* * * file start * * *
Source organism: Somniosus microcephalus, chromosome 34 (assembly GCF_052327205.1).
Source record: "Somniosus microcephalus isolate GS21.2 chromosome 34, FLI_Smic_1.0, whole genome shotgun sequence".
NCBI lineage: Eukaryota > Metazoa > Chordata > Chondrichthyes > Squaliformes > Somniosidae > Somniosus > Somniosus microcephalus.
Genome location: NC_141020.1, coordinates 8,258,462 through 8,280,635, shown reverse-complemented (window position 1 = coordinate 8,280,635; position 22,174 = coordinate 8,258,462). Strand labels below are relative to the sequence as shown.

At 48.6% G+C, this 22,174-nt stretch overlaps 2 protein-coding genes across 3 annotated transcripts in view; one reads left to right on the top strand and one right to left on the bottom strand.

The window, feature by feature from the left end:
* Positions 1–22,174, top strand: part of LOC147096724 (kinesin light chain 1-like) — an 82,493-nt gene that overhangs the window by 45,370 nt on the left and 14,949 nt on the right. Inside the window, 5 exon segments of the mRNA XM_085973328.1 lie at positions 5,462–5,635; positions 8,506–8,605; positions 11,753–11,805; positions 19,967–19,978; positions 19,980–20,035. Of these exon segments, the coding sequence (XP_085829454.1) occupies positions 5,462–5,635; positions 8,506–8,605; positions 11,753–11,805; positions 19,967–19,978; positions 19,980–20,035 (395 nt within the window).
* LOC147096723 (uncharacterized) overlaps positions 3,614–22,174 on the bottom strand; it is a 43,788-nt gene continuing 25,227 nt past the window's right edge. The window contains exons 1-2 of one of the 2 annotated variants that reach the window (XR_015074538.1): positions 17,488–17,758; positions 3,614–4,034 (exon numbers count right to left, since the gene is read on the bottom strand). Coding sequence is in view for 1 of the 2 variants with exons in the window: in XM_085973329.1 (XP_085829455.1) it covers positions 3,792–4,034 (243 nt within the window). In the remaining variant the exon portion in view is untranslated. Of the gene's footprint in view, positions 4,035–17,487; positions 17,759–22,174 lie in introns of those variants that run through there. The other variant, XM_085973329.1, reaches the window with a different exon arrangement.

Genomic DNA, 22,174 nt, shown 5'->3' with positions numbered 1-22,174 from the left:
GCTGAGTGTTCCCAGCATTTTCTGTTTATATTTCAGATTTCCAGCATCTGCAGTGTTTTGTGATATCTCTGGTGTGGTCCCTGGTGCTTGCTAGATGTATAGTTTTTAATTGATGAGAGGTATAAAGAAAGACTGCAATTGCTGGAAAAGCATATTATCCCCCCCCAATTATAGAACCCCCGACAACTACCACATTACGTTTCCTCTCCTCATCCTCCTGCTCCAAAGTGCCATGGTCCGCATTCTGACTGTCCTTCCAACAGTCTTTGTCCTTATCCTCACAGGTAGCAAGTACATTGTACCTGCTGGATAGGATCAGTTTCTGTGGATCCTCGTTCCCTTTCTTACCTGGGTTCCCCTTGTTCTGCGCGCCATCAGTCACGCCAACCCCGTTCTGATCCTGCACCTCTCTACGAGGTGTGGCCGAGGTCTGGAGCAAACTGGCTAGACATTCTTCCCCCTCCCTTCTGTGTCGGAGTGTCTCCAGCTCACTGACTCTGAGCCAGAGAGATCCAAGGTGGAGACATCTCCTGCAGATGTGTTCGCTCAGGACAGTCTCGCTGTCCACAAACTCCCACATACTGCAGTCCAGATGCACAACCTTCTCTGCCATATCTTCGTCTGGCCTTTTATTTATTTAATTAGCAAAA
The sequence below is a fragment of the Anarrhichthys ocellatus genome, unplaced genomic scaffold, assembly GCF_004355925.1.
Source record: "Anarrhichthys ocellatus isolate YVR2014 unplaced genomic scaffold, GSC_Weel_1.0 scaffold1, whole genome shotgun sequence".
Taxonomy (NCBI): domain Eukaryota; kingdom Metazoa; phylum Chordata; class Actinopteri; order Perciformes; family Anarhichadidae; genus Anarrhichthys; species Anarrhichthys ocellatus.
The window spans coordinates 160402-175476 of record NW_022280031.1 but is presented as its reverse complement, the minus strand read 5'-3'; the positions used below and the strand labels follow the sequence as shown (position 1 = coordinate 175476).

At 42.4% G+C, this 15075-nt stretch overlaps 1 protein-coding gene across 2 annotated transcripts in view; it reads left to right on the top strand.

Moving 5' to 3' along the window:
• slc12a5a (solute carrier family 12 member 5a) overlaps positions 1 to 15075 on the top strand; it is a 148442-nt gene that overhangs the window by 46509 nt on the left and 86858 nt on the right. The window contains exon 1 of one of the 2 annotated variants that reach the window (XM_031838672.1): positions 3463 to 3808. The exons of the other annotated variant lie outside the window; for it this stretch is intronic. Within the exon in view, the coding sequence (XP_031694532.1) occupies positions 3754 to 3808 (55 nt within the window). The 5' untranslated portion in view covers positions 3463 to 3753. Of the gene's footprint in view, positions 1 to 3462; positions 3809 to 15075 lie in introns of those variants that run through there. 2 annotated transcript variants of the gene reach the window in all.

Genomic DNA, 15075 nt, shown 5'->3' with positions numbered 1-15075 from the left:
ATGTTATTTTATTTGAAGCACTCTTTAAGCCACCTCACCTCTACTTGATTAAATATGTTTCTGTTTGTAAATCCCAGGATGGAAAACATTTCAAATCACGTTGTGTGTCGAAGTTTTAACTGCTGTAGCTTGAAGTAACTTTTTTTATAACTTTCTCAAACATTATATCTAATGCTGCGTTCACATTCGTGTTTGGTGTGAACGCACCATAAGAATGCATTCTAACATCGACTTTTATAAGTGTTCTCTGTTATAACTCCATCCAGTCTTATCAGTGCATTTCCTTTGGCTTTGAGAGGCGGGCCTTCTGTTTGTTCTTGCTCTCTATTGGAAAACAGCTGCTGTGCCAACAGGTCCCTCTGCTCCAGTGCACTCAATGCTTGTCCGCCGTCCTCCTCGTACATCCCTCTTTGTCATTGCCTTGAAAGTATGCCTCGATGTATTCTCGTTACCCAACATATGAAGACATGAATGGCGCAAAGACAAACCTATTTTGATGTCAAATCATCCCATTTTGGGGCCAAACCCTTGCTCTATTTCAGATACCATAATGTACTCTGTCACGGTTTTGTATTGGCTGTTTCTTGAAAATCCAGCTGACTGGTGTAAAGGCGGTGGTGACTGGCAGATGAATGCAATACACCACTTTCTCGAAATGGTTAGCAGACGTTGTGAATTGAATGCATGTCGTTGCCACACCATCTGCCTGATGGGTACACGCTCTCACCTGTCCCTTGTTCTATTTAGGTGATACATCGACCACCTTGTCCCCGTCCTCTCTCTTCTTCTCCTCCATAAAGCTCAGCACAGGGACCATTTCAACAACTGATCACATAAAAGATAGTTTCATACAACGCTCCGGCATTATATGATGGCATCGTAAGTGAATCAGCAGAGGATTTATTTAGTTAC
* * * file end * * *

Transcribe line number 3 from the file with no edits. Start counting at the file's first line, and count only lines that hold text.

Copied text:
NCBI lineage: Eukaryota > Metazoa > Chordata > Chondrichthyes > Squaliformes > Somniosidae > Somniosus > Somniosus microcephalus.